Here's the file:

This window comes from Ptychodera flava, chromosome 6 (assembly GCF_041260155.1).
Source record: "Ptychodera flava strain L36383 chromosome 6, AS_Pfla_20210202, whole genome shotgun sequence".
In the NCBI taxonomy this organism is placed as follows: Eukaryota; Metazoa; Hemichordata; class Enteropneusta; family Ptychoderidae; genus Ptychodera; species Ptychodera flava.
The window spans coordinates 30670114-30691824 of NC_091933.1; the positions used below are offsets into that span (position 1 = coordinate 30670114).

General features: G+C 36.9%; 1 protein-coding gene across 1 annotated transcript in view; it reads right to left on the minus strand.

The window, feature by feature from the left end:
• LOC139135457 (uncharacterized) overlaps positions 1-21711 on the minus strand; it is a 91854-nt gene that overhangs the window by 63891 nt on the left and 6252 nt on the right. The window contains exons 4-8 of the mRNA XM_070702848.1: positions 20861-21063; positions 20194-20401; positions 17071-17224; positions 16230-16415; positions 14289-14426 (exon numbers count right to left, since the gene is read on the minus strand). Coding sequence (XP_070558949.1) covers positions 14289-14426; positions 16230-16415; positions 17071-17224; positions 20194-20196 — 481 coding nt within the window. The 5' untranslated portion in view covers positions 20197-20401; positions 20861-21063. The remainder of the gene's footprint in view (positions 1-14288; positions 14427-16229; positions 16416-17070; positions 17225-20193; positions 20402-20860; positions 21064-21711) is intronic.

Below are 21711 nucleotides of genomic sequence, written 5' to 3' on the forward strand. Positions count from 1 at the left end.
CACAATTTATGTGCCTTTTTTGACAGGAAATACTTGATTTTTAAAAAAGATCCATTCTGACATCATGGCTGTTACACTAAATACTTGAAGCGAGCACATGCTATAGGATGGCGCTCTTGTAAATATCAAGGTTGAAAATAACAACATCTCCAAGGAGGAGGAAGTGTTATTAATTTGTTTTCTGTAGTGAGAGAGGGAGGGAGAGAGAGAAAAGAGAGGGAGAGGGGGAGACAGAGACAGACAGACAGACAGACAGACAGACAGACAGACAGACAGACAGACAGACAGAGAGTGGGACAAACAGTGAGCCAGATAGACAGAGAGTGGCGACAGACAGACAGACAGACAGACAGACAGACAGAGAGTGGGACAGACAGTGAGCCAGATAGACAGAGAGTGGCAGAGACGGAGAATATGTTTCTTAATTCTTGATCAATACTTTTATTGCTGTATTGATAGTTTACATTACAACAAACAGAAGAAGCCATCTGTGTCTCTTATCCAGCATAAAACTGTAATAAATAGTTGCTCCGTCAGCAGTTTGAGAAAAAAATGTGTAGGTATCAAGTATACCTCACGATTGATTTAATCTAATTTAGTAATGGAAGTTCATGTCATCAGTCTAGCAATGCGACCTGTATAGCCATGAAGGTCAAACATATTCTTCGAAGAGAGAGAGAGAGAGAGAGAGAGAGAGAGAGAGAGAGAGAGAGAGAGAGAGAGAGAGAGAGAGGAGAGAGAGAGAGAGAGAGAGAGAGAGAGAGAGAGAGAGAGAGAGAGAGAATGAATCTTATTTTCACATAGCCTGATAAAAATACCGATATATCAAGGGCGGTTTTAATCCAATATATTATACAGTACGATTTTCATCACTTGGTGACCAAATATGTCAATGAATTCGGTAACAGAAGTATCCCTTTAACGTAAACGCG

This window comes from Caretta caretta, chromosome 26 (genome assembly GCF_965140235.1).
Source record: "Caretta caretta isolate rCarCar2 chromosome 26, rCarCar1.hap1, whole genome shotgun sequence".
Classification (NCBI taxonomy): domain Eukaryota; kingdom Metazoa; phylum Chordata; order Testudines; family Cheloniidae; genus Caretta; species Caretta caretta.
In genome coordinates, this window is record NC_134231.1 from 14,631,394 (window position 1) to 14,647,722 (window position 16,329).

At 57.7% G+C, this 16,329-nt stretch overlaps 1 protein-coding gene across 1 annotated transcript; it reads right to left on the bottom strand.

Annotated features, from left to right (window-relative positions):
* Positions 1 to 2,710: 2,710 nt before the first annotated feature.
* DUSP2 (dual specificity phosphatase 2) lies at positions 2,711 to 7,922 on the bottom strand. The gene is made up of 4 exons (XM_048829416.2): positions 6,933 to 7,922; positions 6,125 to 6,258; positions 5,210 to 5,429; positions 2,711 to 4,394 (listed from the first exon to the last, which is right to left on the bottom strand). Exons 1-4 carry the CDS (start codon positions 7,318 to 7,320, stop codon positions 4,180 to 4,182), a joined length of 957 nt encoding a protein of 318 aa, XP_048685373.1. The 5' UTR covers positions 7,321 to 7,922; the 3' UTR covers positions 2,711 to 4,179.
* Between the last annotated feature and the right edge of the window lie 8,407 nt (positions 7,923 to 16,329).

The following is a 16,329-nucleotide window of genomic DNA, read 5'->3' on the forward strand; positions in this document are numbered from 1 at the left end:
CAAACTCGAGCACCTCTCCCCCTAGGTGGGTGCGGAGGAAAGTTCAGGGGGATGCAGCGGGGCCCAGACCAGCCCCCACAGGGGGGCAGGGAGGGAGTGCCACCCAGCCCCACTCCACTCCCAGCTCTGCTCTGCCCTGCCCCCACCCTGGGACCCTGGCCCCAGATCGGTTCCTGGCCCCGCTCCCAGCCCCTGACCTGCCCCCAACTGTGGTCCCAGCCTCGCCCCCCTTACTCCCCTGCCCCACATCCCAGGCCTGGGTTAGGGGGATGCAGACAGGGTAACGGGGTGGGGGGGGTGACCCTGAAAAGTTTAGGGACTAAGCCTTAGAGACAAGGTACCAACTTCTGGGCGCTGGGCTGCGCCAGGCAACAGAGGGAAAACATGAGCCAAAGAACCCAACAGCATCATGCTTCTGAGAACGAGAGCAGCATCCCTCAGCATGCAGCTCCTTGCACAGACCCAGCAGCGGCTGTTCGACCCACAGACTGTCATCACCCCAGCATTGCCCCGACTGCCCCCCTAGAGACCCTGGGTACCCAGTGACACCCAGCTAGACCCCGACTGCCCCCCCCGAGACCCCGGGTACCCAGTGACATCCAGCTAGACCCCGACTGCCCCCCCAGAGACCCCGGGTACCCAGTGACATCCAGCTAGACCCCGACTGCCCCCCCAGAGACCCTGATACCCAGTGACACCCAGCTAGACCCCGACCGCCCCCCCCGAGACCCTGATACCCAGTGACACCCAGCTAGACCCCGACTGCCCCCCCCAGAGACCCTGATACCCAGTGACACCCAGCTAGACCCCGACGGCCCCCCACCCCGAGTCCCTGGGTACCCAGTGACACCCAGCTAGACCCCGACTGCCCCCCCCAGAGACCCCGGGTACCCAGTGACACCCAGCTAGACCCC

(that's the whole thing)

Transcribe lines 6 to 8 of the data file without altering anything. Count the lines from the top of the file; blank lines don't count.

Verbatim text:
The window, feature by feature from the left end:
• LOC139135457 (uncharacterized) overlaps positions 1-21711 on the minus strand; it is a 91854-nt gene that overhangs the window by 63891 nt on the left and 6252 nt on the right. The window contains exons 4-8 of the mRNA XM_070702848.1: positions 20861-21063; positions 20194-20401; positions 17071-17224; positions 16230-16415; positions 14289-14426 (exon numbers count right to left, since the gene is read on the minus strand). Coding sequence (XP_070558949.1) covers positions 14289-14426; positions 16230-16415; positions 17071-17224; positions 20194-20196 — 481 coding nt within the window. The 5' untranslated portion in view covers positions 20197-20401; positions 20861-21063. The remainder of the gene's footprint in view (positions 1-14288; positions 14427-16229; positions 16416-17070; positions 17225-20193; positions 20402-20860; positions 21064-21711) is intronic.

Below are 21711 nucleotides of genomic sequence, written 5' to 3' on the forward strand. Positions count from 1 at the left end.